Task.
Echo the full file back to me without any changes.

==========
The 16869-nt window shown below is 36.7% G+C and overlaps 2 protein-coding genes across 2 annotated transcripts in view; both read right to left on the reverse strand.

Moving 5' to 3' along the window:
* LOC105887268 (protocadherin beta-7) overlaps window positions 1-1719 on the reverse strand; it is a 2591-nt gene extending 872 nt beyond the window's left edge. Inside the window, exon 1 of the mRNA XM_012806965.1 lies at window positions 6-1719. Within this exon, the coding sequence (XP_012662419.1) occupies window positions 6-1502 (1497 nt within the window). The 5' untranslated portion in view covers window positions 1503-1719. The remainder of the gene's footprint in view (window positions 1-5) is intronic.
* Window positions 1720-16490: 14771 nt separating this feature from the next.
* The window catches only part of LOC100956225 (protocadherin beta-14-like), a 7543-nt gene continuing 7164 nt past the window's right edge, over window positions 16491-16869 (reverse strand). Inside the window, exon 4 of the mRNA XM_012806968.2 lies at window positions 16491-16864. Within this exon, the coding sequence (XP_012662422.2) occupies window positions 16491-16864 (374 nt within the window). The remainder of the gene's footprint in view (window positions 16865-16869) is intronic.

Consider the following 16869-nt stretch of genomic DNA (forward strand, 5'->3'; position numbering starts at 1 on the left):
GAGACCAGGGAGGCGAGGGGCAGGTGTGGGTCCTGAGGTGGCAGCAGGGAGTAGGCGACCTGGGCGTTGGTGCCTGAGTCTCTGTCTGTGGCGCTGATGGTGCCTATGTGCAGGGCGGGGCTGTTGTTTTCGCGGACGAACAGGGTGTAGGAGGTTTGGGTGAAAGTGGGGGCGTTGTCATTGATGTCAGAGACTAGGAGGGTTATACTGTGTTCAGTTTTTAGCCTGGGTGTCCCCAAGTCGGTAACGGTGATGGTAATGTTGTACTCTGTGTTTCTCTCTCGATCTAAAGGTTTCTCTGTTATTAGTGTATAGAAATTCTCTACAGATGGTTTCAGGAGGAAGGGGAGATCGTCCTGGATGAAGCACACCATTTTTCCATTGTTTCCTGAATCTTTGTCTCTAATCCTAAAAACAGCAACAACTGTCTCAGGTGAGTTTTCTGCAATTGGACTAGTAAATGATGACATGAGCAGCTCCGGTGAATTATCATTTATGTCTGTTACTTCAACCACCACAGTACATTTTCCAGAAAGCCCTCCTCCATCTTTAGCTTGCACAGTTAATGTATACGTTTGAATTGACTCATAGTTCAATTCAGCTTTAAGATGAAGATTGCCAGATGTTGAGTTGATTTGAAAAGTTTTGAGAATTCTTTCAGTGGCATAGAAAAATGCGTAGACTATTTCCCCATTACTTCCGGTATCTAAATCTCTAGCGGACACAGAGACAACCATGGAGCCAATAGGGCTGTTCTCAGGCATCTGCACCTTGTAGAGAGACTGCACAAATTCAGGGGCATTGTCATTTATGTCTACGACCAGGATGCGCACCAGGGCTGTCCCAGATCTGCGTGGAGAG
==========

The 16869-nt window shown below is 36.7% G+C and overlaps 2 protein-coding genes across 2 annotated transcripts in view; both read right to left on the reverse strand.

Moving 5' to 3' along the window:
* LOC105887268 (protocadherin beta-7) overlaps window positions 1-1719 on the reverse strand; it is a 2591-nt gene extending 872 nt beyond the window's left edge. Inside the window, exon 1 of the mRNA XM_012806965.1 lies at window positions 6-1719. Within this exon, the coding sequence (XP_012662419.1) occupies window positions 6-1502 (1497 nt within the window). The 5' untranslated portion in view covers window positions 1503-1719. The remainder of the gene's footprint in view (window positions 1-5) is intronic.
* Window positions 1720-16490: 14771 nt separating this feature from the next.
* The window catches only part of LOC100956225 (protocadherin beta-14-like), a 7543-nt gene continuing 7164 nt past the window's right edge, over window positions 16491-16869 (reverse strand). Inside the window, exon 4 of the mRNA XM_012806968.2 lies at window positions 16491-16864. Within this exon, the coding sequence (XP_012662422.2) occupies window positions 16491-16864 (374 nt within the window). The remainder of the gene's footprint in view (window positions 16865-16869) is intronic.

Consider the following 16869-nt stretch of genomic DNA (forward strand, 5'->3'; position numbering starts at 1 on the left):
GAGACCAGGGAGGCGAGGGGCAGGTGTGGGTCCTGAGGTGGCAGCAGGGAGTAGGCGACCTGGGCGTTGGTGCCTGAGTCTCTGTCTGTGGCGCTGATGGTGCCTATGTGCAGGGCGGGGCTGTTGTTTTCGCGGACGAACAGGGTGTAGGAGGTTTGGGTGAAAGTGGGGGCGTTGTCATTGATGTCAGAGACTAGGAGGGTTATACTGTGTTCAGTTTTTAGCCTGGGTGTCCCCAAGTCGGTAACGGTGATGGTAATGTTGTACTCTGTGTTTCTCTCTCGATCTAAAGGTTTCTCTGTTATTAGTGTATAGAAATTCTCTACAGATGGTTTCAGGAGGAAGGGGAGATCGTCCTGGATGAAGCACACCATTTTTCCATTGTTTCCTGAATCTTTGTCTCTAATCCTAAAAACAGCAACAACTGTCTCAGGTGAGTTTTCTGCAATTGGACTAGTAAATGATGACATGAGCAGCTCCGGTGAATTATCATTTATGTCTGTTACTTCAACCACCACAGTACATTTTCCAGAAAGCCCTCCTCCATCTTTAGCTTGCACAGTTAATGTATACGTTTGAATTGACTCATAGTTCAATTCAGCTTTAAGATGAAGATTGCCAGATGTTGAGTTGATTTGAAAAGTTTTGAGAATTCTTTCAGTGGCATAGAAAAATGCGTAGACTATTTCCCCATTACTTCCGGTATCTAAATCTCTAGCGGACACAGAGACAACCATGGAGCCAATAGGGCTGTTCTCAGGCATCTGCACCTTGTAGAGAGACTGCACAAATTCAGGGGCATTGTCATTTATGTCTACGACCAGGATGCGCACCAGGGCTGTCCCAGATCTGCGTGGAGAG